What It's Like to Work as a Locum Tenens Psychiatrist
Locum Psychiatry jobs have been growing in popularity in recent years, as they offer psychiatrists and psychiatric nurse practitioners opportunities to practice in different settings and in various geographical areas.
But what is it really like to practice locum tenens psychiatry?
“I love the travel, and it’s easy for me,” said psychiatrist Sonja McShan, MD, who adopted the locum lifestyle after completing her residency in 2006. “They take care of housing and transportation. You can try different cities, different states.”
Dr. McShan, who works with Staff Care, has practiced in Iowa, Texas, Maryland, and Illinois.
“They have opportunities everywhere,” she said.
5 Common Questions About Locum Tenens Psychiatry
1. What is the current demand for locum psychiatrists?
“There is tremendous demand for psychiatry services,” said Michelle Chambers, senior manager of recruiting for the behavioral health division of Staff Care, an AMN Healthcare company. “The reason for such high demand is there are not as many psychiatrists coming out of residency programs, coupled with an increased need for access to mental health services across the country. I’ve been recruiting psychiatrists for over 18 years, and the current demand is higher than ever.”
The need is for board-certified psychiatrists to work with a variety of populations: adult inpatient, outpatient, child and adolescent, geriatric, addiction, and forensic settings.
More than 44 million people in the United States suffer from mental health disorders, according to the National Institute of Mental Health. Yet only half of them receive treatment.
2. Where are locum psychiatry jobs located?
Locum Psychiatry jobs are broadly available across the United States, according to Chambers.
“We see the full gamut of practice settings: hospitals, outpatient clinics, veteran facilities, Indian Health Services, correctional sites, private practices. Where there is a need, we will source psychiatrists accordingly,” she said.
3. What are locum assignments like?
The average assignment runs three months but can range from just a couple of weeks up to six months or more. Locum tenens psychiatry jobs may cover a permanent physician’s vacation, cover maternity leave, or give permanent providers an opportunity for time off to avoid burnout.
Dr. McShan has worked in some positions for years. It depends on how well she likes the position and the client’s needs. She practiced in a state hospital for six years, with three as the medical director, all while maintaining a locum tenens status.
“If I like the site, I will stay,” Dr. McShan said.
Locum Psychiatry jobs can be full-time or part-time. Sometimes, physicians will work a locum position for years, either going on-site to a nearby clinic or seeing patients through telehealth from their primary office.
One psychiatrist Chambers works with provides telepsychiatry visits at three different sites from his private practice. He might give the remote sites anywhere from four to 16 hours per week. A nurse or other support person at the remote site helps with the logistics. Telepsychiatry improves patient access to services.
“I think we will see more clinics going this route, rather than providers actually going to the site,” Chambers said.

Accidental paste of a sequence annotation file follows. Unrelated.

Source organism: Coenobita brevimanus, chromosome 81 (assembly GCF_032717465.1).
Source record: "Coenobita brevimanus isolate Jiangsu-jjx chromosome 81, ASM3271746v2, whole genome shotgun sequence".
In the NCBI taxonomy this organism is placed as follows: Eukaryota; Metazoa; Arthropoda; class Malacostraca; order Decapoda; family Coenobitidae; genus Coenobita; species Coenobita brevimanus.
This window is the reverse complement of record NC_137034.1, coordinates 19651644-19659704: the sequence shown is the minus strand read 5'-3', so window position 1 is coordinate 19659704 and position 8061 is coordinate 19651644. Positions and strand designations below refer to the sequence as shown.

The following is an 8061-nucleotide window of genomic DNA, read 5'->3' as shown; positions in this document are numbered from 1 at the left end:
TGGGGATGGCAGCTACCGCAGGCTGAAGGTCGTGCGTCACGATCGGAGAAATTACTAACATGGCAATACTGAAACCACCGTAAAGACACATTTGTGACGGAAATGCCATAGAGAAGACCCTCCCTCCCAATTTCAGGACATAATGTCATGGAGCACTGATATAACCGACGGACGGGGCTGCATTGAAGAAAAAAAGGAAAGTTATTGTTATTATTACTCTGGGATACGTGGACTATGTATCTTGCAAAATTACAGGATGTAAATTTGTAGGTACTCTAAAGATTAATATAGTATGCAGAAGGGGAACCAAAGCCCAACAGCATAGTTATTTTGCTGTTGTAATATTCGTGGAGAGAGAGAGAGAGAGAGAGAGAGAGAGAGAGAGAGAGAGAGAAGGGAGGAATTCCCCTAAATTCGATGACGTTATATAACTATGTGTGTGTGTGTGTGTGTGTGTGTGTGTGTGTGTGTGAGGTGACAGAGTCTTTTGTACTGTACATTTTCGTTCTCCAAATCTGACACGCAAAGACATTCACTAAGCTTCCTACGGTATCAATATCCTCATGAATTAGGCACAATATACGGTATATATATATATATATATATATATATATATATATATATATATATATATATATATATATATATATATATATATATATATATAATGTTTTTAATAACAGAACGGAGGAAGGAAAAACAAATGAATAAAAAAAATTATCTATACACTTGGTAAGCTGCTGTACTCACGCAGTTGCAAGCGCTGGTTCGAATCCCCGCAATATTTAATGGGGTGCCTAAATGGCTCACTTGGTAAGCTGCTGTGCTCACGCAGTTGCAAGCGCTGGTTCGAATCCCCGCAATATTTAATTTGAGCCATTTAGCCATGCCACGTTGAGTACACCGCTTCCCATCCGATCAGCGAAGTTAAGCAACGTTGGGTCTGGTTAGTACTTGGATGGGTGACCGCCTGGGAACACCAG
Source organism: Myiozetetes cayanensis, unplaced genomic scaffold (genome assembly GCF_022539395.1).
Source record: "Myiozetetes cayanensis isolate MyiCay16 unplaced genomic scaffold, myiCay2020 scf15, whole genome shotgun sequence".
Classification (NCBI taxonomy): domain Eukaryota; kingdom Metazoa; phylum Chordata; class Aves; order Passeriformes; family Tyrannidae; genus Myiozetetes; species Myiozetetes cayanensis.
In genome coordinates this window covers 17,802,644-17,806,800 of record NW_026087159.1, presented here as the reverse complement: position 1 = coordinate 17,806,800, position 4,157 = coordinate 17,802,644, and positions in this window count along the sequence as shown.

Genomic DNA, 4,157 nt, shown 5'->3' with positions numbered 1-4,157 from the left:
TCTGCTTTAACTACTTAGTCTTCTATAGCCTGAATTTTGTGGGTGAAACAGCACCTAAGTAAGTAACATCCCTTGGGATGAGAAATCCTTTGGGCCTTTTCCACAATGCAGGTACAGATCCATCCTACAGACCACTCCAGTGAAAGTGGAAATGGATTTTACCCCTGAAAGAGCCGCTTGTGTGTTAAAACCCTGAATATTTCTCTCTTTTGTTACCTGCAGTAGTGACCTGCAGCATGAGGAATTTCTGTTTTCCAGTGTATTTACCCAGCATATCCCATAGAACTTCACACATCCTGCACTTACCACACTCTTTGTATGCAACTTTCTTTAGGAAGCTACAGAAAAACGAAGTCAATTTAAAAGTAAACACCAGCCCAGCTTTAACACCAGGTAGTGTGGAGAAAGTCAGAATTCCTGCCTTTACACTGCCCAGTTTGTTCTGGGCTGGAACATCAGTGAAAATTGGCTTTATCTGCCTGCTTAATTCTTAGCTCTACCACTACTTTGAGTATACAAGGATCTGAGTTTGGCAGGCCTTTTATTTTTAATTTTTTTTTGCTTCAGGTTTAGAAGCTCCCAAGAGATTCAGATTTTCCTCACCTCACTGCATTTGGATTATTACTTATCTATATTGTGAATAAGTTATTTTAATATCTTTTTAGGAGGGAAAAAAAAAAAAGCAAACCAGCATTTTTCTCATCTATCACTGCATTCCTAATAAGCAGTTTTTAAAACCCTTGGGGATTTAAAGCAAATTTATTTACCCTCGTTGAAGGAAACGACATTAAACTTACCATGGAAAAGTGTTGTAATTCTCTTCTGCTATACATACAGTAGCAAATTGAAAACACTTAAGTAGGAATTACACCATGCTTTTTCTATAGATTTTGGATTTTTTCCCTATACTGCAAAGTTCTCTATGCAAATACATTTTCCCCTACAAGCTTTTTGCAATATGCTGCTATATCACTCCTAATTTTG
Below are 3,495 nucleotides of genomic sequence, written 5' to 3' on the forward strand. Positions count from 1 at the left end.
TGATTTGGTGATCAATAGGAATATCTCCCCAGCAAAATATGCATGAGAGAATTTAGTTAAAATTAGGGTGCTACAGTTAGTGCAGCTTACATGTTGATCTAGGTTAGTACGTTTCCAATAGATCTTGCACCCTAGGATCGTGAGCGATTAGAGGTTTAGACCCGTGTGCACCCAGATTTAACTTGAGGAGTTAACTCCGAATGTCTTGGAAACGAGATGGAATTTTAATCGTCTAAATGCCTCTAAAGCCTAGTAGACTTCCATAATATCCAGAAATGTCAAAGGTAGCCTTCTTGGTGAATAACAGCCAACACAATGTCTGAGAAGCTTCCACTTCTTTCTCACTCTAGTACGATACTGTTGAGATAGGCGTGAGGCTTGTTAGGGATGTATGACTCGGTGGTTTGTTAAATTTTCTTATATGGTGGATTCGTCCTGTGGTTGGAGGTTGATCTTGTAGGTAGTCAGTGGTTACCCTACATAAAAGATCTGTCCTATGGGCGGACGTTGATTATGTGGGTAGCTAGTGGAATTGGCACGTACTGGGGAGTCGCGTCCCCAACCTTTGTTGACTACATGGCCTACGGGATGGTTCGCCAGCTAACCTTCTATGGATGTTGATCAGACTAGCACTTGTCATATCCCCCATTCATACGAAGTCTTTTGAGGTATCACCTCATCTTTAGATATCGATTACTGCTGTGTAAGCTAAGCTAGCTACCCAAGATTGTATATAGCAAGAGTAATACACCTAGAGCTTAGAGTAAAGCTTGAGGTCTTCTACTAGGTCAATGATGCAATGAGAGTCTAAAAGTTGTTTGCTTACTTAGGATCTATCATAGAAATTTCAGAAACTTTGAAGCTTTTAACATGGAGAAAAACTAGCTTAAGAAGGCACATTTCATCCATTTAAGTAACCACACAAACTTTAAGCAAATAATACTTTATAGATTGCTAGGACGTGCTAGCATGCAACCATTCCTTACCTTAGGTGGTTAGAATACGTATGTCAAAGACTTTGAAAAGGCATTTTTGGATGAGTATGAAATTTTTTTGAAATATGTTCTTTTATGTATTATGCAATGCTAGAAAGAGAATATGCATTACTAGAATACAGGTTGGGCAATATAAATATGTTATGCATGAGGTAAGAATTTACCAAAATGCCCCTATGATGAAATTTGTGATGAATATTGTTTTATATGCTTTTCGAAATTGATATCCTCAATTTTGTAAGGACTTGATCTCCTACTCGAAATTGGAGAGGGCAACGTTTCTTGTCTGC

4. What are the benefits for locum psychiatrists?
“The biggest benefit is the flexibility locum tenens offers,” Chambers said. “They can work as much or as little as they want. They can explore different settings.”
Staff Care covers locum tenens psychiatrists’ travel and housing expenses and can assist with obtaining licenses.
“Our experienced consultants help them to navigate the maze of opportunities out there,” Chambers said.
Physicians working locum tenens psychiatry are considered independent contractors. Dr. McShan recommends locum tenens hire an accountant to help with taxes. Locum physicians do not receive health or dental benefits, but Staff Care provides malpractice insurance, in addition to the travel reimbursements.
5. Who does locum tenens appeal to?
A variety of physicians, including psychiatrists, opt for locum tenens work to earn additional money, try out different settings, or travel.
Psychiatrists just out of residency can explore different settings as they launch their career, while psychiatrists near retirement may want to work part-time or just in the winter in Florida or another Southern state, or in the summer in a Northern state like Minnesota. Locum assignments can also be a great transitional step between permanent positions.
Chambers works to match psychiatrists to the settings and time frame they want to work. If the physician finds a place he or she would like to work for the long-term, that’s possible.
“Most of our clients are recruiting for a permanent psychiatrist,” Chambers said. “The doctor doing locums can ‘test drive’ a position before embarking on a permanent situation, and the client can do the same. The doctor can get a good sense of what is going on in the hospital before signing on the dotted line.”
Advice for Locum Physicians
“Go into it with an open mind,” Dr. McShan suggested. “This allows for flexibility.”
Chambers recommends that physicians considering locum tenens psychiatry jobs partner with a recruiting consultant, who can guide them through the processes and be an advocate.
“Locums is a great way for a psychiatrist to go,” Chambers said. “There are plenty of opportunities out there. You can make a full living doing locum tenens work. It offers flexibility, and you can see the world. I think it is a wonderful option.”
STAFF CARE places psychiatrists and other physicians and advanced practitioners in locum jobs around the country. Our recruiters are ready to help you take the first step! Contact us today!